Get Smart about community radio

by DGO Web Administrator

Spotify is fine, but before some algorithm was telling you what to like, a DJ was spinning your favorite songs and playing you new ones. Let Jon Lynch, program director at KDUR, tell you why that’s still important.

How has the internet changed music and radio?Oh, it’s changed everything. The way people digest music is completely different than it was for me. For most people now, it’s about a single … the fact that you can walk around with a hand computer and have access to anything you want to hear at any given time drastically changes the way people take it in. It doesn’t mean that they have to sit through Side A to get to the song they want. They just go straight to it. I heard someone say that’s what made the CD so popular. It’s not that it was a flashy new medium, it’s that you can skip the shit you don’t want to hear.

Have you changed tack as a radio station to pander to that attention?There’s truth to the idea that it’s mostly people hunting out those individual singles, but something that’s really great about KDUR specifically is that our DJs and our listeners are very well versed and they have that commonality that they care more about the obscure, left-of-the-dial, more challenging sorts of musics, and they don’t—well, one of the things we say at KDUR is that for a long time, college radio was the tastemaker. I think that in our community, as far as music and being ahead of the curve, KDUR still does that. That’s in large part to having the infusion of youth, and people who are knowledgeable working in the various departments – people who really know their music.

So there’s a quiz for new KDUR DJs? “Name the title of track 6 on ‘Ziggy Stardust’”?To put it exceptionally simply, with respect to KDUR, when approaching your radio show we just ask that [question]. Because it’s a free-form radio station, so we don’t tell anybody what to play, with the single caveat that if I can hear it on commercial radio or even maybe other radio stations, we try not to play that. And I think a lot of people who are involved in community and free-form radio understand that. They understand that the people who are tuning into KDUR don’t want to hear the same seven to nine Beatles songs out of their massive 100-song catalog. They want a deeper cut on the B-side of the record. We have an open DJ meeting three times a year, where anyone can come up and propose a type of show and we explain to them at the onset what KDUR is, how it fits into the strata of radio, especially in 2016, and we try to let them run with it with the basic principles and understandings outlined.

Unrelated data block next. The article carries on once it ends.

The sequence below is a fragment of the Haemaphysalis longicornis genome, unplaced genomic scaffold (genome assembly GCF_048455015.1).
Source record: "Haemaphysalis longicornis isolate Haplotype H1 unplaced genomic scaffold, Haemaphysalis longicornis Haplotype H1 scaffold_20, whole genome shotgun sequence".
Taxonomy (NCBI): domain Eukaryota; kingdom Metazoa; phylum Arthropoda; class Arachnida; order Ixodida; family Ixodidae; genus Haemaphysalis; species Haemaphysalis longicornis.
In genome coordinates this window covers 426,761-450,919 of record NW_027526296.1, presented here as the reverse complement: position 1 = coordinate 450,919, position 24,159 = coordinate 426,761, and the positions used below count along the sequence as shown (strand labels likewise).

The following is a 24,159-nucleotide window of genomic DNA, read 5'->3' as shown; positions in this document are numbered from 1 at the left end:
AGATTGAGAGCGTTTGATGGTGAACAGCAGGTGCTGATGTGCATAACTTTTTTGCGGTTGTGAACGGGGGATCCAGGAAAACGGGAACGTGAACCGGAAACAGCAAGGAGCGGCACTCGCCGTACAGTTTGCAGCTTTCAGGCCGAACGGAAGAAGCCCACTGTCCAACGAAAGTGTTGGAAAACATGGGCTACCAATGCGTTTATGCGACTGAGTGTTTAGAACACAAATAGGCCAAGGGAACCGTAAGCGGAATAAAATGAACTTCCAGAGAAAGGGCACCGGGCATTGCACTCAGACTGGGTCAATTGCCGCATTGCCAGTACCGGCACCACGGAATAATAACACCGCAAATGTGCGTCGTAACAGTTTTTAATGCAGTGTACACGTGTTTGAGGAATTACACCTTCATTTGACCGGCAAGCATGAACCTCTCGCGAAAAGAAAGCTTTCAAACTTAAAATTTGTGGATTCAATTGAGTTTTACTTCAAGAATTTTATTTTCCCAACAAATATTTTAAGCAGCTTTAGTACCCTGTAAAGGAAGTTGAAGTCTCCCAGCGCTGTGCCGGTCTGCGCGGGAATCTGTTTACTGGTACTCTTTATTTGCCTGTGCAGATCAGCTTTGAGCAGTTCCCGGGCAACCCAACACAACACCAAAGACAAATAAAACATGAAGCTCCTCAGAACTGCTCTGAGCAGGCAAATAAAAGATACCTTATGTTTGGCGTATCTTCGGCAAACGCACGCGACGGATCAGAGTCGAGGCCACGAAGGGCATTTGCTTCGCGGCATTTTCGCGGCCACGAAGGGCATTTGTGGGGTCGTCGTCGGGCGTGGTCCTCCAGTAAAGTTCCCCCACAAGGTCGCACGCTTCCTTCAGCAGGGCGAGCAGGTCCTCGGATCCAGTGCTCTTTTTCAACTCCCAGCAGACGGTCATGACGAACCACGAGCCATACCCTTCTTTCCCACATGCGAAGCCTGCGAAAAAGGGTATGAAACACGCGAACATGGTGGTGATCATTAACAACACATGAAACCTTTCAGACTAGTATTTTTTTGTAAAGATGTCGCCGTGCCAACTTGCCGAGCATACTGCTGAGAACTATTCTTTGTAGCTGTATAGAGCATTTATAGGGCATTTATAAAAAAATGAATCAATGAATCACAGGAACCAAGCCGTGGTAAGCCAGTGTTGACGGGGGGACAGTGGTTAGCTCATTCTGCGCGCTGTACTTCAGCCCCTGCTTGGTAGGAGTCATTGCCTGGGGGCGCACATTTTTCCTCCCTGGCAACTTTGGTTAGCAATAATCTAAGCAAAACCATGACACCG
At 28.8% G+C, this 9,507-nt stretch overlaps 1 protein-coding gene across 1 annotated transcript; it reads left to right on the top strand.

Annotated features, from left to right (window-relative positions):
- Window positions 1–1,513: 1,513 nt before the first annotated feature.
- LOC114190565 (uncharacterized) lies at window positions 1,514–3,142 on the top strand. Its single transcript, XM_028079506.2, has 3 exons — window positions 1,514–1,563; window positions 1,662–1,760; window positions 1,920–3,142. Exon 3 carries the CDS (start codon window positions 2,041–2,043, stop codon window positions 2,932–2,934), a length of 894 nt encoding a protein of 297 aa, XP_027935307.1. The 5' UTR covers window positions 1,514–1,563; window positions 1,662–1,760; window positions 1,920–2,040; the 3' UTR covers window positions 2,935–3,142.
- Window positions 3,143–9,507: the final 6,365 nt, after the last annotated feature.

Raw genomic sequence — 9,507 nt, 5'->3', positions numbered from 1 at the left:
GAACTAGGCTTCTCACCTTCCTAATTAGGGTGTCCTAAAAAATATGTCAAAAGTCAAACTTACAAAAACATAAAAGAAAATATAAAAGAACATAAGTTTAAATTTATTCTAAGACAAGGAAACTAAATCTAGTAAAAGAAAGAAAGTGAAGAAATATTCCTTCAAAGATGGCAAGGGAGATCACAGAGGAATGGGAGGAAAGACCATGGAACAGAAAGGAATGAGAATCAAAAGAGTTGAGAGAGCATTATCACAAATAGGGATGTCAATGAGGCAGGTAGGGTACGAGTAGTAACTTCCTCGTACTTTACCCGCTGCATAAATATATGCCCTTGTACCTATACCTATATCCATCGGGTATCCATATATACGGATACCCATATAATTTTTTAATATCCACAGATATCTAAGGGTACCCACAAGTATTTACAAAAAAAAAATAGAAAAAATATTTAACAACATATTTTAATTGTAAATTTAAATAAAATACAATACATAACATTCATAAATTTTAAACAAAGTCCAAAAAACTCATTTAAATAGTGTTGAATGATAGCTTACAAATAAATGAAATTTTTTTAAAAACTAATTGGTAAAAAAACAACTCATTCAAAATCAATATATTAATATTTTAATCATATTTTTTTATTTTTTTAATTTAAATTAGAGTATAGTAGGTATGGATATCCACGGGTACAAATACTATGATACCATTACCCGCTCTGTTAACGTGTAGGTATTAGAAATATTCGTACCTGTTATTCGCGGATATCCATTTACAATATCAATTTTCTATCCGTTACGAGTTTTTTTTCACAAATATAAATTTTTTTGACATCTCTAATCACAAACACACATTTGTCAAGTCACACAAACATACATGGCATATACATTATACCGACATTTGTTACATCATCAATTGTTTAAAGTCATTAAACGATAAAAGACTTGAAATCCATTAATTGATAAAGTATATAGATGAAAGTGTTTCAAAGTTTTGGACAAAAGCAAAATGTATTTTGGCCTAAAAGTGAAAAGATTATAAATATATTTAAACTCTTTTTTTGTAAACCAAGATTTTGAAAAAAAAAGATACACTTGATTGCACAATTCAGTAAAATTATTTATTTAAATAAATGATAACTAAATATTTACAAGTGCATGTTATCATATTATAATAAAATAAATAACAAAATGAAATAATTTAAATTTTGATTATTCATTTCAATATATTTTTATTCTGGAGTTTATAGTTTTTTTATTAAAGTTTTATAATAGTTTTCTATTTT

Why’s radio still necessary?It’s locality. It connects the community. It is the community. It’s your friends and neighbors, your servers, your professors who are curating the music that’s being put out over our airwaves, and I think that’s grounding and entertaining and you find out what people are into and what they like and it’s a hell of a lot of fun.

Tell us about making a set list.There’s something to putting together a killer set, especially when you’re doing it live on the radio. Listening to tone and rhythm, cadence, paying attention to dynamics, degrees of soft and loud, and either disrupting those or moving with them, it takes a certain amount of knowing what you want to do and then not worrying about it if it doesn’t go exactly the right way. ’Cause you might have 3:14 until you’re next track is up. My approach is kind of an outline. In a two-hour radio show, you’re going to play somewhere between 30 to 40 tracks. I like to have a basic outline of some things I’d like to play and then go with it if I think, “Oh, you know what’d sound good after this?” and then play a random J. Mascis song. It’s listening and deciding where to go next – not overthinking it. But that’s what works for me.

Do DJ’s ever find themselves with 10 seconds left and no next song queued?Oh, I’ve been that DJ. A phone call comes in, you get distracted – I’ve totally been that DJ. You just hope for the best, I guess. DJ’s have their go-to’s of artists, tracks; but I think the approach isn’t – I mean, it isn’t the end of all things if you play Track 6 instead of Track 7. That’s what’s great about live radio. Sometimes those mistakes happen and it might be a great mistake. It might be the mistake that could lead you on a different trajectory for your show.

What’s most satisfying about being at KDUR?Honestly? Truly loving the job. That is the most satisfying thing. I don’t think most people love the work they do, [or] the profession they’re in. It’s a means to an end for many. Whatever work one does rarely is something they’re passionate for, sadly. I’m fortunate enough to genuinely love and believe in the institution I work for. We’ve got an amazing staff, ridiculously devoted and talented DJs and community support that’s genuine. I can honestly say that if it wasn’t for KDUR, I wouldn’t still be in Durango.

Cyle Talley thinks it’s gettin’ weird out there – Trump is the GOP nominee and the Cubs have the best record in baseball. If there’s something you’d like to Get Smart about, email him at: [email protected]


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